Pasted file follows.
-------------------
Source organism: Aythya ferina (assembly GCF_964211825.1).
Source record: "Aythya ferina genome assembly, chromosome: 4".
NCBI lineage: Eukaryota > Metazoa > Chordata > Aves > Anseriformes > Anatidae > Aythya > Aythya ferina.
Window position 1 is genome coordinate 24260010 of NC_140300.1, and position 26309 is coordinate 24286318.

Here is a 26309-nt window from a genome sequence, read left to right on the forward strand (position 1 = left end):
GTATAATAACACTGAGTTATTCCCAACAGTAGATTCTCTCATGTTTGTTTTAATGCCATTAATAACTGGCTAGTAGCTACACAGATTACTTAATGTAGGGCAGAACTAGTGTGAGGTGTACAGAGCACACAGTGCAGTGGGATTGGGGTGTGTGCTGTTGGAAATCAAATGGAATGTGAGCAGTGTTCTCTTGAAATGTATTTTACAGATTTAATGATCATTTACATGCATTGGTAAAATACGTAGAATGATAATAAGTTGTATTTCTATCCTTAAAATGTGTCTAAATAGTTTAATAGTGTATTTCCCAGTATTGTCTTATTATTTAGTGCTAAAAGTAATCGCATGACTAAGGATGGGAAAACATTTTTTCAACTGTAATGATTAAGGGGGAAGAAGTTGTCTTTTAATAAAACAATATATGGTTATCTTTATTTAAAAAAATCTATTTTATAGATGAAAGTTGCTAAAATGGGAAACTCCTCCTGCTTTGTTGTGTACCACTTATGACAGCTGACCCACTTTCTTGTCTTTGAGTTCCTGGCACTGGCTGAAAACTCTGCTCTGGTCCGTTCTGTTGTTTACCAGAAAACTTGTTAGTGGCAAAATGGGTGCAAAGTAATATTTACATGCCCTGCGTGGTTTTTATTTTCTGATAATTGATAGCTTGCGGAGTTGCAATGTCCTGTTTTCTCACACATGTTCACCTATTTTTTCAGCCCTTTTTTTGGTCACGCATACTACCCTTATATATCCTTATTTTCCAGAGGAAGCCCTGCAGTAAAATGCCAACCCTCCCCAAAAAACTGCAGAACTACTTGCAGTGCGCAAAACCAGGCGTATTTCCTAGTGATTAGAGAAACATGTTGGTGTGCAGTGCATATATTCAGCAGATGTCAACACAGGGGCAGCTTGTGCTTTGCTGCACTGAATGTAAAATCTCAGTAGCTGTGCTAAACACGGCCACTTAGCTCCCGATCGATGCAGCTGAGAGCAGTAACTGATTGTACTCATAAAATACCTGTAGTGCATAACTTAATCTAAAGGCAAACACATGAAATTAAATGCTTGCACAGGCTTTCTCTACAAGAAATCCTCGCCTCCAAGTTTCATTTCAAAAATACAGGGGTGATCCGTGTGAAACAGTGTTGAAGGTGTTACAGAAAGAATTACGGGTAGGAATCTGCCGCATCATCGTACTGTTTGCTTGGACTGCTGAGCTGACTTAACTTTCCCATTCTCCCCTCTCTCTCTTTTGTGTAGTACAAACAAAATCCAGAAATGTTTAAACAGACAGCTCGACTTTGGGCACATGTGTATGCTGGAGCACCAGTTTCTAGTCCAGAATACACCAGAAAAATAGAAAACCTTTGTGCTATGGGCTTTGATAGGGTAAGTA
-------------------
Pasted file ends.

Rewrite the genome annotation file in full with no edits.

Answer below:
Source organism: Aythya ferina (assembly GCF_964211825.1).
Source record: "Aythya ferina genome assembly, chromosome: 4".
NCBI lineage: Eukaryota > Metazoa > Chordata > Aves > Anseriformes > Anatidae > Aythya > Aythya ferina.
Window position 1 is genome coordinate 24260010 of NC_140300.1, and position 26309 is coordinate 24286318.

Here is a 26309-nt window from a genome sequence, read left to right on the forward strand (position 1 = left end):
GTATAATAACACTGAGTTATTCCCAACAGTAGATTCTCTCATGTTTGTTTTAATGCCATTAATAACTGGCTAGTAGCTACACAGATTACTTAATGTAGGGCAGAACTAGTGTGAGGTGTACAGAGCACACAGTGCAGTGGGATTGGGGTGTGTGCTGTTGGAAATCAAATGGAATGTGAGCAGTGTTCTCTTGAAATGTATTTTACAGATTTAATGATCATTTACATGCATTGGTAAAATACGTAGAATGATAATAAGTTGTATTTCTATCCTTAAAATGTGTCTAAATAGTTTAATAGTGTATTTCCCAGTATTGTCTTATTATTTAGTGCTAAAAGTAATCGCATGACTAAGGATGGGAAAACATTTTTTCAACTGTAATGATTAAGGGGGAAGAAGTTGTCTTTTAATAAAACAATATATGGTTATCTTTATTTAAAAAAATCTATTTTATAGATGAAAGTTGCTAAAATGGGAAACTCCTCCTGCTTTGTTGTGTACCACTTATGACAGCTGACCCACTTTCTTGTCTTTGAGTTCCTGGCACTGGCTGAAAACTCTGCTCTGGTCCGTTCTGTTGTTTACCAGAAAACTTGTTAGTGGCAAAATGGGTGCAAAGTAATATTTACATGCCCTGCGTGGTTTTTATTTTCTGATAATTGATAGCTTGCGGAGTTGCAATGTCCTGTTTTCTCACACATGTTCACCTATTTTTTCAGCCCTTTTTTTGGTCACGCATACTACCCTTATATATCCTTATTTTCCAGAGGAAGCCCTGCAGTAAAATGCCAACCCTCCCCAAAAAACTGCAGAACTACTTGCAGTGCGCAAAACCAGGCGTATTTCCTAGTGATTAGAGAAACATGTTGGTGTGCAGTGCATATATTCAGCAGATGTCAACACAGGGGCAGCTTGTGCTTTGCTGCACTGAATGTAAAATCTCAGTAGCTGTGCTAAACACGGCCACTTAGCTCCCGATCGATGCAGCTGAGAGCAGTAACTGATTGTACTCATAAAATACCTGTAGTGCATAACTTAATCTAAAGGCAAACACATGAAATTAAATGCTTGCACAGGCTTTCTCTACAAGAAATCCTCGCCTCCAAGTTTCATTTCAAAAATACAGGGGTGATCCGTGTGAAACAGTGTTGAAGGTGTTACAGAAAGAATTACGGGTAGGAATCTGCCGCATCATCGTACTGTTTGCTTGGACTGCTGAGCTGACTTAACTTTCCCATTCTCCCCTCTCTCTCTTTTGTGTAGTACAAACAAAATCCAGAAATGTTTAAACAGACAGCTCGACTTTGGGCACATGTGTATGCTGGAGCACCAGTTTCTAGTCCAGAATACACCAGAAAAATAGAAAACCTTTGTGCTATGGGCTTTGATAGGGTAAGTA